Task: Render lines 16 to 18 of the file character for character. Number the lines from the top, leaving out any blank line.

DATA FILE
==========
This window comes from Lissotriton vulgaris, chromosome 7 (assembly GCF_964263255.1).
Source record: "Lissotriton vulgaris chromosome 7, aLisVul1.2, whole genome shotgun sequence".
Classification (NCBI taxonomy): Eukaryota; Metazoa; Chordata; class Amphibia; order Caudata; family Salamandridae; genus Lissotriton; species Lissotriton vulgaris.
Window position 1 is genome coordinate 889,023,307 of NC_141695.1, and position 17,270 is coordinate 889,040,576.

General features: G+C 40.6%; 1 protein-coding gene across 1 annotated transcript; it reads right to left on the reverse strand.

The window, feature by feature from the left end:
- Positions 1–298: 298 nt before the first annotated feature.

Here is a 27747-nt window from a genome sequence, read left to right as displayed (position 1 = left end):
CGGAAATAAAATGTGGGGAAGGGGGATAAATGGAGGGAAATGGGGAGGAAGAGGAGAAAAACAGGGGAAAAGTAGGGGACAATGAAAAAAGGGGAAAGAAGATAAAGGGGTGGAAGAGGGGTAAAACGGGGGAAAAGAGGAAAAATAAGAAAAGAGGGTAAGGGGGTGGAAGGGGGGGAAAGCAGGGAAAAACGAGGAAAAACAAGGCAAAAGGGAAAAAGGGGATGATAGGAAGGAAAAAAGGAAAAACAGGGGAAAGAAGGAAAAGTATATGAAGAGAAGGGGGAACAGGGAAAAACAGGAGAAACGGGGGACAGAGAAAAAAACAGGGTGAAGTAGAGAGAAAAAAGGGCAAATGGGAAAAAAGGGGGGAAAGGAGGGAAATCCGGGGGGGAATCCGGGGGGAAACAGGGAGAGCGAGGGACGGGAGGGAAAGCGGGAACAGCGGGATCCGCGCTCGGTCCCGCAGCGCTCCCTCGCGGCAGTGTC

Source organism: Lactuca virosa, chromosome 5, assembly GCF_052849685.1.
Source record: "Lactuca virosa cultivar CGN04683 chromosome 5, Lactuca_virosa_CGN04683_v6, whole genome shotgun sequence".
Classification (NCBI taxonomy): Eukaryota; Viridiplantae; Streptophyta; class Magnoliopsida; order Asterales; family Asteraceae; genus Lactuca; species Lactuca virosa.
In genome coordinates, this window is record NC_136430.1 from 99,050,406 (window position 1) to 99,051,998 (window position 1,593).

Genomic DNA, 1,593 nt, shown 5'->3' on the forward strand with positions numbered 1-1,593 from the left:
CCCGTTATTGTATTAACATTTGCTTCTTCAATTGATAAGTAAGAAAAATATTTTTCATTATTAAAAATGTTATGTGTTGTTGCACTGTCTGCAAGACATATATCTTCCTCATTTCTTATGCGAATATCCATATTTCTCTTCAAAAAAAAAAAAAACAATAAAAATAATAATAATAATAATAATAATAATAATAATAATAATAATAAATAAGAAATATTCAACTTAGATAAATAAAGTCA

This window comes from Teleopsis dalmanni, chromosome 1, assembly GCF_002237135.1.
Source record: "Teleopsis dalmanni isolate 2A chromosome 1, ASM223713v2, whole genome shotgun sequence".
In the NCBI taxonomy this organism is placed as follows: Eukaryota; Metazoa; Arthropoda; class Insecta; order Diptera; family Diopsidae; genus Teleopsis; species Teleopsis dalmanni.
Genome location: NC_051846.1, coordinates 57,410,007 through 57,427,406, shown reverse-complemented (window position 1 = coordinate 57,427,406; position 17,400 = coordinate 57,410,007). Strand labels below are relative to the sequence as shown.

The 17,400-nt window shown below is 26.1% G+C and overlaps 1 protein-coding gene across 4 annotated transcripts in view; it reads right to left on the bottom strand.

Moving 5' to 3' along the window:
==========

This window comes from Teleopsis dalmanni, chromosome 1, assembly GCF_002237135.1.
Source record: "Teleopsis dalmanni isolate 2A chromosome 1, ASM223713v2, whole genome shotgun sequence".
In the NCBI taxonomy this organism is placed as follows: Eukaryota; Metazoa; Arthropoda; class Insecta; order Diptera; family Diopsidae; genus Teleopsis; species Teleopsis dalmanni.